There’s no better way to cement our trout fishing prowess then to immediately follow up our first ever trout success with another successful trout fishing mission. This time round Mal, Hong and James joined in the action.
The trip started out with beers and pizza at the Pemberton Hotel. The pizzas were delicious and huge! We boxed up the left overs, chucked them in the car fridge and headed into the forest to find camp by the Warren River.
It drizzled throughout the first day but since we’re super tough we went fishing in the rain. Wet, steep, muddy slopes along the river bank, combined with a couple of beers, was a recipe for a few muddy bum slides and some exciting close calls at the water’s edge.
A few trout were caught, some undersized and a couple just a tick over the minimum 30cm mark. We smoked them up in the fish smoker using banana peel and garlic for the smoke source. The trout tasted fantastic. I’m glad to report the lingering salmon flavour from the fish smoker has completely disappeared after we burnt it all off on the previous camp.
James did not come prepared with waterproof boots or waders so suffered with soggy boots for most of the trip. After drying them off by the fire one night, he was keen to try to keep them dry the next day. He improvised a solution for the wet boots but it was a dismal failure – see photos.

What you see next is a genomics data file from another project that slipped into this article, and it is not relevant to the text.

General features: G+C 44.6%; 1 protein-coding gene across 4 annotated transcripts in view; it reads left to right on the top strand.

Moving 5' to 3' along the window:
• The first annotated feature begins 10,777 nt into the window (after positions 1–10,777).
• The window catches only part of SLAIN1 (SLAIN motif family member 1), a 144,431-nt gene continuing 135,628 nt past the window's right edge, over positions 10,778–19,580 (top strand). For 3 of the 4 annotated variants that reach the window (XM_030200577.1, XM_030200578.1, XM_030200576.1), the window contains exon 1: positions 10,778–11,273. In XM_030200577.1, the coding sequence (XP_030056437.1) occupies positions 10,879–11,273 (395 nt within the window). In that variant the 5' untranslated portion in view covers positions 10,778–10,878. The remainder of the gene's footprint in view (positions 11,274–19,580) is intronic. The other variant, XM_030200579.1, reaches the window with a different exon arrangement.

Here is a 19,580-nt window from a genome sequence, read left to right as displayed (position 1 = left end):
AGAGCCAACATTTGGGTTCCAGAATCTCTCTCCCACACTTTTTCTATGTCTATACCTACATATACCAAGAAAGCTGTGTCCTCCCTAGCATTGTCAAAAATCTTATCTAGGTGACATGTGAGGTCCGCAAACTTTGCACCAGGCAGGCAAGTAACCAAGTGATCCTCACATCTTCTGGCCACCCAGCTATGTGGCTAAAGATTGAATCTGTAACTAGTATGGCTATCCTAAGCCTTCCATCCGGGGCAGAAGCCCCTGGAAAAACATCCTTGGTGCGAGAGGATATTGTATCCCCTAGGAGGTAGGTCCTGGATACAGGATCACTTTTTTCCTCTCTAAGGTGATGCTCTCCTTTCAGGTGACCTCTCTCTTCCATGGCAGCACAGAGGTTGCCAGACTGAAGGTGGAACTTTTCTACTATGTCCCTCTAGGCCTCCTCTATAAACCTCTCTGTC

The week after Labour Day long weekend we went to Myalup with family for some fishing and relaxing. We stayed at Myalup caravan park, where you’re not allowed tents! Apparently because people with tents have a greater chance of getting too drunk and disturbing the peace at the caravan park. Maybe only lower class people use tents? Sounds right because we set up camp with a tent and got asked to take it down!
The whiting were on the bite at Myalup which is not unusual. Nonna landed a huge haul of whiting. Decent size too compared to what we usually get off the beach. Whiting are delicious. We pan fried a few and chucked the rest in pasta sauce for some spaghetti marinara.
Leaving Banana, Joe picked a camping spot a comfortable day’s drive south where he could do some fishing. Claude Wharton Weir, near Gayndah, was the campsite of choice. It’s free too. To no surprise Joe caught several catfish (again). Just getting the experience needed before starting up his commercial catfish business. Such is the reliability in which he can catch these buggers. Fishing into the night saw two turtles and a huge eel landed. Asking a chap camping nearby whether eels were good to eat, he said “not unless you’re Chinese.” Not being Chinese, the eel was chucked back along with the turtles and catfish. The eel violently twisted like a corkscrew to try to escape the hookup and caused a big birds nest in the line. A bad tangle in the dark is enough to demotivate any fisherman. Even a great one like Joe. Time for bed. Next morning heading out towards Noosa Heads we passed by the big orange and stopped for some happy snaps.